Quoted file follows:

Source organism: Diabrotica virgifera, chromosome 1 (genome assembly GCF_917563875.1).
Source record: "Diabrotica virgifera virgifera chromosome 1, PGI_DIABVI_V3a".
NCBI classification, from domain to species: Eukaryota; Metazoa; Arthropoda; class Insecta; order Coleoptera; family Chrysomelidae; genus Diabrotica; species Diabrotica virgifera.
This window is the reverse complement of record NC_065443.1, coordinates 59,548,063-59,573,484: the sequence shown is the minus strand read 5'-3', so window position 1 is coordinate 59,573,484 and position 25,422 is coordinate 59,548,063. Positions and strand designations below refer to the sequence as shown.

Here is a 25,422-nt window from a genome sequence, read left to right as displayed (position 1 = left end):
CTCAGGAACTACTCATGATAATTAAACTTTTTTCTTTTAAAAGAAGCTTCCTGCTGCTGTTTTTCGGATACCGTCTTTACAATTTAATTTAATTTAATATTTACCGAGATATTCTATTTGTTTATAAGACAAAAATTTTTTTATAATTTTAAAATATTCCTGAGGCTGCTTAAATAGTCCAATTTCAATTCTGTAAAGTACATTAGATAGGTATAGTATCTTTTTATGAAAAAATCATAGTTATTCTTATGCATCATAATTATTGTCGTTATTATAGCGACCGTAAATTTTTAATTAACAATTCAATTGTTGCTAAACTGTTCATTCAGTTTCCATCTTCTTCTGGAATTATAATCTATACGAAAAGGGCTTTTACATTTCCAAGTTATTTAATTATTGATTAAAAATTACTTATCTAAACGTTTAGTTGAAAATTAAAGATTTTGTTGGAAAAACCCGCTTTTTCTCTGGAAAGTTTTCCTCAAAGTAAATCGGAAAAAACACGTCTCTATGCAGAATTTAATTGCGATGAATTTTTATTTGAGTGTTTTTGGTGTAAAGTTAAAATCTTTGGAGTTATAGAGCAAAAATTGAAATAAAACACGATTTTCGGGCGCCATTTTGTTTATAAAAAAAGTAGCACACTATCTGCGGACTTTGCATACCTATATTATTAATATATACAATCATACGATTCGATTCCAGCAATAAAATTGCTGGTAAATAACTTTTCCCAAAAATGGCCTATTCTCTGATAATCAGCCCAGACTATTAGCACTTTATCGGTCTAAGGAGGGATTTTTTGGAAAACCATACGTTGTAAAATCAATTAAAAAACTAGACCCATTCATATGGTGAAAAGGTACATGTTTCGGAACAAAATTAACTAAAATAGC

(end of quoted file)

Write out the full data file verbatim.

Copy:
Source organism: Diabrotica virgifera, chromosome 1 (genome assembly GCF_917563875.1).
Source record: "Diabrotica virgifera virgifera chromosome 1, PGI_DIABVI_V3a".
NCBI classification, from domain to species: Eukaryota; Metazoa; Arthropoda; class Insecta; order Coleoptera; family Chrysomelidae; genus Diabrotica; species Diabrotica virgifera.
This window is the reverse complement of record NC_065443.1, coordinates 59,548,063-59,573,484: the sequence shown is the minus strand read 5'-3', so window position 1 is coordinate 59,573,484 and position 25,422 is coordinate 59,548,063. Positions and strand designations below refer to the sequence as shown.

Here is a 25,422-nt window from a genome sequence, read left to right as displayed (position 1 = left end):
CTCAGGAACTACTCATGATAATTAAACTTTTTTCTTTTAAAAGAAGCTTCCTGCTGCTGTTTTTCGGATACCGTCTTTACAATTTAATTTAATTTAATATTTACCGAGATATTCTATTTGTTTATAAGACAAAAATTTTTTTATAATTTTAAAATATTCCTGAGGCTGCTTAAATAGTCCAATTTCAATTCTGTAAAGTACATTAGATAGGTATAGTATCTTTTTATGAAAAAATCATAGTTATTCTTATGCATCATAATTATTGTCGTTATTATAGCGACCGTAAATTTTTAATTAACAATTCAATTGTTGCTAAACTGTTCATTCAGTTTCCATCTTCTTCTGGAATTATAATCTATACGAAAAGGGCTTTTACATTTCCAAGTTATTTAATTATTGATTAAAAATTACTTATCTAAACGTTTAGTTGAAAATTAAAGATTTTGTTGGAAAAACCCGCTTTTTCTCTGGAAAGTTTTCCTCAAAGTAAATCGGAAAAAACACGTCTCTATGCAGAATTTAATTGCGATGAATTTTTATTTGAGTGTTTTTGGTGTAAAGTTAAAATCTTTGGAGTTATAGAGCAAAAATTGAAATAAAACACGATTTTCGGGCGCCATTTTGTTTATAAAAAAAGTAGCACACTATCTGCGGACTTTGCATACCTATATTATTAATATATACAATCATACGATTCGATTCCAGCAATAAAATTGCTGGTAAATAACTTTTCCCAAAAATGGCCTATTCTCTGATAATCAGCCCAGACTATTAGCACTTTATCGGTCTAAGGAGGGATTTTTTGGAAAACCATACGTTGTAAAATCAATTAAAAAACTAGACCCATTCATATGGTGAAAAGGTACATGTTTCGGAACAAAATTAACTAAAATAGC